Hey now this is cool, the discovery of eight very earth-like planets has been announced
So what are the details?
Astronomers announced today that they have found eight new planets in the “Goldilocks” zone of their stars, orbiting at a distance where liquid water can exist on the planet’s surface. This doubles the number of small planets (less than twice the diameter of Earth) believed to be in the habitable zone of their parent stars. Among these eight, the team identified two that are the most similar to Earth of any known exoplanets to date.
But what have they actually detected?
Well, all they have here is data gathered by the Kepler space telescope. This detects planets by picking up extremely tiny variations in the light emitted by a star as a planet moves in front of it and blocks out a bit of the light – now that is very tiny, and so we have no idea what the mass might be, so all we now know is …
- They are small and so there is an assumption that it is rocky because small planets usually are, but we do not know if they actually are.
- They are in the goldilocks zone, which means that it is not too hot, nor is it too cold, and so if there is water, it would be liquid.
That’s it, that is all we know – everything else is just a guess.
So what is interesting here?
… what look to be two of the most Earth-like worlds yet. Dubbed Kepler-438b and Kepler-442b, both planets appear to be rocky, and orbit in the not-too-hot, not-too-cold habitable zones of their stars, where liquid water can exist in abundance.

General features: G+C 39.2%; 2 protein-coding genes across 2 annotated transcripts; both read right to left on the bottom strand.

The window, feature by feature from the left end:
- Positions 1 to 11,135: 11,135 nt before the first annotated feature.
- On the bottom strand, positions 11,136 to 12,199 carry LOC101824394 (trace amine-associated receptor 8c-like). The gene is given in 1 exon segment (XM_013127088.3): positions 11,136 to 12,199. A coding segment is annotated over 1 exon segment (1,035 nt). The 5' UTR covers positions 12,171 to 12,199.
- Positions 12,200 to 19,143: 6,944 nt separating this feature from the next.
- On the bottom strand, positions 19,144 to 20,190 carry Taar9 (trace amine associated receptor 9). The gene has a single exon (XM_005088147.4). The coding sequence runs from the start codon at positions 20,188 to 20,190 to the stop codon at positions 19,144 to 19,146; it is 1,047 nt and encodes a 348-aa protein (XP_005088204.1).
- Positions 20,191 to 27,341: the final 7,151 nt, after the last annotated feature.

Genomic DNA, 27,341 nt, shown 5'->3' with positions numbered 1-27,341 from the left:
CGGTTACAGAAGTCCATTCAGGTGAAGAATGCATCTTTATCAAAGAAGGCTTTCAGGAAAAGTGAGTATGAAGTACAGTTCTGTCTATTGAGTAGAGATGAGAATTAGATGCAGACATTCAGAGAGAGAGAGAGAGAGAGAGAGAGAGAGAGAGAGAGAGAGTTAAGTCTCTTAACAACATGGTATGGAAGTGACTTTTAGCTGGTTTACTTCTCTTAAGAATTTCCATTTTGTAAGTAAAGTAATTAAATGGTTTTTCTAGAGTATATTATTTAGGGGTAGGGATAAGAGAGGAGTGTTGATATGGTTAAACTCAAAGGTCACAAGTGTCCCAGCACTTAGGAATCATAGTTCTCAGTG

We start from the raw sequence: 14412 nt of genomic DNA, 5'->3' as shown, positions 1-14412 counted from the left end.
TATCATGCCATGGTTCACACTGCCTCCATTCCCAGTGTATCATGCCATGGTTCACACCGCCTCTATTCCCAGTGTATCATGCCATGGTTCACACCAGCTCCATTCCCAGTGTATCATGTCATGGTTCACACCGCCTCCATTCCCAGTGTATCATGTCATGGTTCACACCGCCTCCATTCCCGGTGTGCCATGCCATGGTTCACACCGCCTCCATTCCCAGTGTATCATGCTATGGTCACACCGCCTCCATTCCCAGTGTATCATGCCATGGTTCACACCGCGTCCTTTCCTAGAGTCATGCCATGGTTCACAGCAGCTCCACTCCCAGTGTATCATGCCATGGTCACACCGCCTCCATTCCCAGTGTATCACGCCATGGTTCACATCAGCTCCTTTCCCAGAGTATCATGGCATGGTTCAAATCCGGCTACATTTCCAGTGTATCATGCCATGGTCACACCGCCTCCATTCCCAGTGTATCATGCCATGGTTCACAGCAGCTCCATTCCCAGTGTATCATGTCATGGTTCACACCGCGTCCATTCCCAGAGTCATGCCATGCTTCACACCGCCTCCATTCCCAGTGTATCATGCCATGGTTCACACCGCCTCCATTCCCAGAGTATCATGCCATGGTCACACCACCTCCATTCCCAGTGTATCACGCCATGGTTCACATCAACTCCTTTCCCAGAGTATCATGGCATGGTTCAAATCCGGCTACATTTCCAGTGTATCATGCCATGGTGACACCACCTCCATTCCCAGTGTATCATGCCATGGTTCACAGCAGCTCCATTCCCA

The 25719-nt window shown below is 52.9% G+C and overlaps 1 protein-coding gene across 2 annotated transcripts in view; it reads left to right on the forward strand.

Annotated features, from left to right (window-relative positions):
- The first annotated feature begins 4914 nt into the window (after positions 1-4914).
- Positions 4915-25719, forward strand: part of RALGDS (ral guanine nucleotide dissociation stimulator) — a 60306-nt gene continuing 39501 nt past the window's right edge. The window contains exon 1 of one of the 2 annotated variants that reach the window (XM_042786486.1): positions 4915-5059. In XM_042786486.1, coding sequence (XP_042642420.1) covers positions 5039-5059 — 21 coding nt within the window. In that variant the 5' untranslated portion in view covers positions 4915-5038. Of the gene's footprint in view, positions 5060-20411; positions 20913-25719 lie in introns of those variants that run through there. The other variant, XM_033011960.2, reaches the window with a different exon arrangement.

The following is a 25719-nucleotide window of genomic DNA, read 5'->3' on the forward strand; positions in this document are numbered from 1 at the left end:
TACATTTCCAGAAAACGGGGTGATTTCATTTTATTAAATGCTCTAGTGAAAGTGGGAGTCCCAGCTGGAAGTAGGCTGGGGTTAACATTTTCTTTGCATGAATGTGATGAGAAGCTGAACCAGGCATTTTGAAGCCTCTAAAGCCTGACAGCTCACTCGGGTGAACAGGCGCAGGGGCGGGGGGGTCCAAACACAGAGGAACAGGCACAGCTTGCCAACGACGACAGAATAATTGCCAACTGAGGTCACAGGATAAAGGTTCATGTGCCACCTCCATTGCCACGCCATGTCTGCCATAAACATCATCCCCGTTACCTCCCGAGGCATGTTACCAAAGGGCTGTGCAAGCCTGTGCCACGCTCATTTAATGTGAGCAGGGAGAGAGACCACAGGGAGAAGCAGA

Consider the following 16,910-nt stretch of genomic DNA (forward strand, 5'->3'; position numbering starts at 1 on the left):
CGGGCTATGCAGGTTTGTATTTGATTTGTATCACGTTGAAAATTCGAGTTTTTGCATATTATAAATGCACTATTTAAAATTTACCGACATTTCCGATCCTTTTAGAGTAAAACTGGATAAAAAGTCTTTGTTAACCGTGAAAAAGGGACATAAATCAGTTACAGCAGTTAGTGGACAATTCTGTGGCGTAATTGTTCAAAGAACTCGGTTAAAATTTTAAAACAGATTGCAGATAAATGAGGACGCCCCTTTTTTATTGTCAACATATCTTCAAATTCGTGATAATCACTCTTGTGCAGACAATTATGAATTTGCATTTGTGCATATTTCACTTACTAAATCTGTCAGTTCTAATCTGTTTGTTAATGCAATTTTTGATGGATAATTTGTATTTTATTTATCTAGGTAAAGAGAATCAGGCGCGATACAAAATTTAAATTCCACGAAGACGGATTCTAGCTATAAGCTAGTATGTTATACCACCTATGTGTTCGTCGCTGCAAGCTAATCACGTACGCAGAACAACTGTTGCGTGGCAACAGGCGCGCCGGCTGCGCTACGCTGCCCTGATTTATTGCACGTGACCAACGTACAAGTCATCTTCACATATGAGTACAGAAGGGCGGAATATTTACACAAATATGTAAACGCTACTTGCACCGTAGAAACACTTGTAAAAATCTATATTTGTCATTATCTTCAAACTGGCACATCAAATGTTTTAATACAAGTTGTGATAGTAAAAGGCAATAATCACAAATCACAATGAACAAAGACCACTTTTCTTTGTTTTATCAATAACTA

“appear to be” … eh no, that’s just a guess, but is probably a correct one.
What comes next?
This is perhaps about the best we will get for now because we are at the limits of what we can detect with Kepler. In fact, Kepler is done, because two of its four reactions wheels have now failed, so it can no longer continue to gather planet watching data and has been repurposed for other things now, so what is being announced is not based on new data, but rather is the result of extensive analysis and study of previously gathered data.
As pointed out by the article in SA the future is this …
Most planet hunters now pin their immediate hopes for discovering Earth-like planets on NASA’s upcoming Transiting Exoplanet Survey Satellite, or TESS, which is slated to launch in 2017. TESS is expected to perform an all-sky survey focused on finding transiting rocky planets around nearby stars, planets that could then be studied in further detail by NASA’s James Webb Space Telescope, which would launch no sooner than 2018. Even so, the quest for finding truly habitable — maybe even inhabited — planets beyond the solar system may require more ambitious, next-generation observatories.
So no Earth 2.0 yet, but we are indeed building better tools, so that may change.
‘Two possibilities exist: either we are alone in the Universe or we are not. Both are equally terrifying.’ – Arthur C. Clarke